Please contact us for alternative purchase options from USQ Bookshop. (https://omnia.usq.edu.au/info/contact/)

There are no texts or materials required for this course.

Reference Materials

Reference materials are materials that, if accessed by students, may improve their knowledge and understanding of the material in the course and enrich their learning experience.

Student Workload Expectations

Activity Hours
Directed Study 80.00
Independent Study 85.00

Assessment Details

Description Marks out of Wtg (%) Due Date Objectives Assessed Notes
ONLINE QUIZ 1 25 25 20 Dec 2021 1,2,3
ONLINE QUIZ 2 25 25 17 Jan 2022 1,2,3
COMPARATIVE SYMBOLIC ASSIGN 50 50 27 Jan 2022 1,2,3,4,5 (see note 1)

Notes
  1. COMPARATIVE SYMBOLIC ASSIGNMENT

Important assessment information

  1. Attendance requirements:
    There are no attendance requirements for this course. However, it is the students’ responsibility to study all material provided to them or required to be accessed by them to maximise their chance of meeting the objectives of the course and to be informed of course-related activities and administration.

  2. Requirements for students to complete each assessment item satisfactorily:
    To satisfactorily complete an individual assessment item a student must achieve at least 50% of the marks for that item.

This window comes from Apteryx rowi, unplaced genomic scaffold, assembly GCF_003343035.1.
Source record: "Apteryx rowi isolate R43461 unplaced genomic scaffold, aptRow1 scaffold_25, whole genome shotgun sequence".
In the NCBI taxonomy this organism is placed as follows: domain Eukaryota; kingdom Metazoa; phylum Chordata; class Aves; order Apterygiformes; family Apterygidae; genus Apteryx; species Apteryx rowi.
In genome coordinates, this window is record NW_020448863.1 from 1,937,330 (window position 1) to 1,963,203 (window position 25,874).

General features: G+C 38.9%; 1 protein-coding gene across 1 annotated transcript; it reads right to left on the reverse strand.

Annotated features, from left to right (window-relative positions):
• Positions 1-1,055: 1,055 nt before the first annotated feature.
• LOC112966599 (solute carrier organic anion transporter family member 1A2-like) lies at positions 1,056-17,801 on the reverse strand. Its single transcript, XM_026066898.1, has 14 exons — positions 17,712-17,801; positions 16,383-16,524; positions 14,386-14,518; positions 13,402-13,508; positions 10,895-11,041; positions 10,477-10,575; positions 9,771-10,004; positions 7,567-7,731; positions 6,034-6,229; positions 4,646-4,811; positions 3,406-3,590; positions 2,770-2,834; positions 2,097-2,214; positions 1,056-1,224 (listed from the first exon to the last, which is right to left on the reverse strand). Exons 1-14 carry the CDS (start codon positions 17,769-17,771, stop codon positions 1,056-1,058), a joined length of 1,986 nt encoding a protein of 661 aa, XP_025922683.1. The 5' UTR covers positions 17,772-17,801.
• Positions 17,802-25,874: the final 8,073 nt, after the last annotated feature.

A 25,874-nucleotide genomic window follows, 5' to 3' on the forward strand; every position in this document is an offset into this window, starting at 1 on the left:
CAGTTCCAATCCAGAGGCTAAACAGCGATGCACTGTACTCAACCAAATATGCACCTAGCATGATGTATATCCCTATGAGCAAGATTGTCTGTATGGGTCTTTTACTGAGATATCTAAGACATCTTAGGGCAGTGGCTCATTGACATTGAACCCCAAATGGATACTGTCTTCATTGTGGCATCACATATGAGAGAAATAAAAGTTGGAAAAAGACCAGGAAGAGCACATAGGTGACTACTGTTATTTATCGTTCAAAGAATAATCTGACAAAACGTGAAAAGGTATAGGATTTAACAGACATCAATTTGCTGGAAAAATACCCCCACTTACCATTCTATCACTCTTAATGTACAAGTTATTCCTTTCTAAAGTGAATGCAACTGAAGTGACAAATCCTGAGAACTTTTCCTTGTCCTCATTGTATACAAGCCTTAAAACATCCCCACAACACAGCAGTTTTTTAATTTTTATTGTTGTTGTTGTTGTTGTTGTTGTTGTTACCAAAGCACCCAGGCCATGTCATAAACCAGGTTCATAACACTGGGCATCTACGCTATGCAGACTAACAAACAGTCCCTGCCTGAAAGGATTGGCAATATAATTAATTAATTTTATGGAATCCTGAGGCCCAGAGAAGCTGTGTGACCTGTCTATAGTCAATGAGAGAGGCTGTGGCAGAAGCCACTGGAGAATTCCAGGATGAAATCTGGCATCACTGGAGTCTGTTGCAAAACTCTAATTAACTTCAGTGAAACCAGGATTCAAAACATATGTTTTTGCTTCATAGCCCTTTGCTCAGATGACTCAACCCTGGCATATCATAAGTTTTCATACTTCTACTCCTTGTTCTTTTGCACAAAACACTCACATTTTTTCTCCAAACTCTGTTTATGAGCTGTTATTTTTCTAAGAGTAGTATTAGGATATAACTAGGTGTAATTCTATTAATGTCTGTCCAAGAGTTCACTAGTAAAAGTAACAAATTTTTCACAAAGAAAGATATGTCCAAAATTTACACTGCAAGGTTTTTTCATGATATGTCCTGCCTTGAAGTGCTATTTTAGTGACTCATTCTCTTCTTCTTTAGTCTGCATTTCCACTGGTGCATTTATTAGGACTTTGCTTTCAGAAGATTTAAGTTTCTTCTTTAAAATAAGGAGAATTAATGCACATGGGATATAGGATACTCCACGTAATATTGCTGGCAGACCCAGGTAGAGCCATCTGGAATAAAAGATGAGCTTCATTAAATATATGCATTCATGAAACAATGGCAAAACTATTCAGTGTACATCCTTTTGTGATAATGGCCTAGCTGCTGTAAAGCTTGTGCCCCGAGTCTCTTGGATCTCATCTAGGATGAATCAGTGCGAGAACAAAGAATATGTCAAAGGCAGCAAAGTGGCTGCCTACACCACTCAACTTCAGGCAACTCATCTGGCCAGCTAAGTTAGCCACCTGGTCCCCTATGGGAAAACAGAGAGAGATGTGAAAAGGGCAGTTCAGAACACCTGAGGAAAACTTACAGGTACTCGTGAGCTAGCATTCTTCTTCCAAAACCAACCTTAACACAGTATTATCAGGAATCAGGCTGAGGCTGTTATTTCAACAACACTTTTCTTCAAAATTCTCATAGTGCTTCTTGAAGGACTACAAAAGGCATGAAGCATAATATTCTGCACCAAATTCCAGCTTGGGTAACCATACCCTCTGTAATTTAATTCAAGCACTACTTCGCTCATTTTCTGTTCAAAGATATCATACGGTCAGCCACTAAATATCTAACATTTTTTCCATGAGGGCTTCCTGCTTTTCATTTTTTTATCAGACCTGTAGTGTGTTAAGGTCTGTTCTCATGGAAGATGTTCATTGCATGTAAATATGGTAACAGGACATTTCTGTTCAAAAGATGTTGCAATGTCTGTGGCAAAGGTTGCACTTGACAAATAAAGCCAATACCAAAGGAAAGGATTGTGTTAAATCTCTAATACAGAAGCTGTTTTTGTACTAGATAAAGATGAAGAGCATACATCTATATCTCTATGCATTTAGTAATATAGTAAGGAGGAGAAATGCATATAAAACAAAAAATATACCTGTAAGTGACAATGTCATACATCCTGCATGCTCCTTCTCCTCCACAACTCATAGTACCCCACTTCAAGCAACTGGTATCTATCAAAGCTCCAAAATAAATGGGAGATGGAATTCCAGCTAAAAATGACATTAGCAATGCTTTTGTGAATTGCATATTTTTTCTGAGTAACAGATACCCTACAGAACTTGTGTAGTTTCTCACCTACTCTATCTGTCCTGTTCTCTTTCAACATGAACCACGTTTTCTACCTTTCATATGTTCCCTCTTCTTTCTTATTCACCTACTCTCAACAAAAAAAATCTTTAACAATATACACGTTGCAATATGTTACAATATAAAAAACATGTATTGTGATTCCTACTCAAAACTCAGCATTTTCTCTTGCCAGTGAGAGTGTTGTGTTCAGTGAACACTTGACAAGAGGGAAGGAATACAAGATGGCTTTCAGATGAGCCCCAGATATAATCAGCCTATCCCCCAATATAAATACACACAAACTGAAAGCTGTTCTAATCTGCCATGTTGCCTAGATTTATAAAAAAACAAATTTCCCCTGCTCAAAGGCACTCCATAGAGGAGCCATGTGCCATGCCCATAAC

3. Penalties for late submission of required work:
    Students should refer to the Assessment Procedure http://policy.usq.edu.au/documents.php?id=14749PL (point 4.2.4)

  4. Requirements for student to be awarded a passing grade in the course:
    To be assured of receiving a passing grade a student must achieve at least 50% of the total weighted marks available for the course.

  5. Method used to combine assessment results to attain final grade:
    The final grades for students will be assigned on the basis of the aggregate of the weighted marks obtained for each of the summative items for the course.

  6. Examination information:
    There is no examination in this course.

  7. Examination period when Deferred/Supplementary examinations will be held:
    Deferred and Supplementary examinations will be held in accordance with the Assessment Procedure https://policy.usq.edu.au/documents/14749PL.

  8. University Student Policies:
    Students should read the USQ policies: Definitions, Assessment and Student Academic Misconduct to avoid actions which might contravene University policies and practices. These policies can be found at http://policy.usq.edu.au.

Assessment Notes

  1. Referencing in assignments must comply with the APA referencing system. This system should be used by students to format details of the information sources they have cited in their work. The APA style to be used is defined by the USQ library's referencing guide. This guide can be found at http://www.usq.edu.au/library/referencing.

Evaluation and Benchmarking

In meeting the University’s aims to establish quality learning and teaching for all programs, this course monitors and ensures quality assurance and improvements in at least two ways. This course:

  1. conforms to the USQ Policy on Evaluation of Teaching, Courses and Programs to ensure ongoing monitoring and systematic improvement.
  2. forms part part of the Bachelor of Secondary Education and is benchmarked against the
  3. internal USQ accreditation/reaccreditation processes which include (i) stringent standards in the independent accreditation of its academic programs, (ii) close integration between business and academic planning, and (iii) regular and rigorous review.
  4. professional accreditation standards of the Australian Institute for Teaching and School Leadership.

Date printed 28 January 2022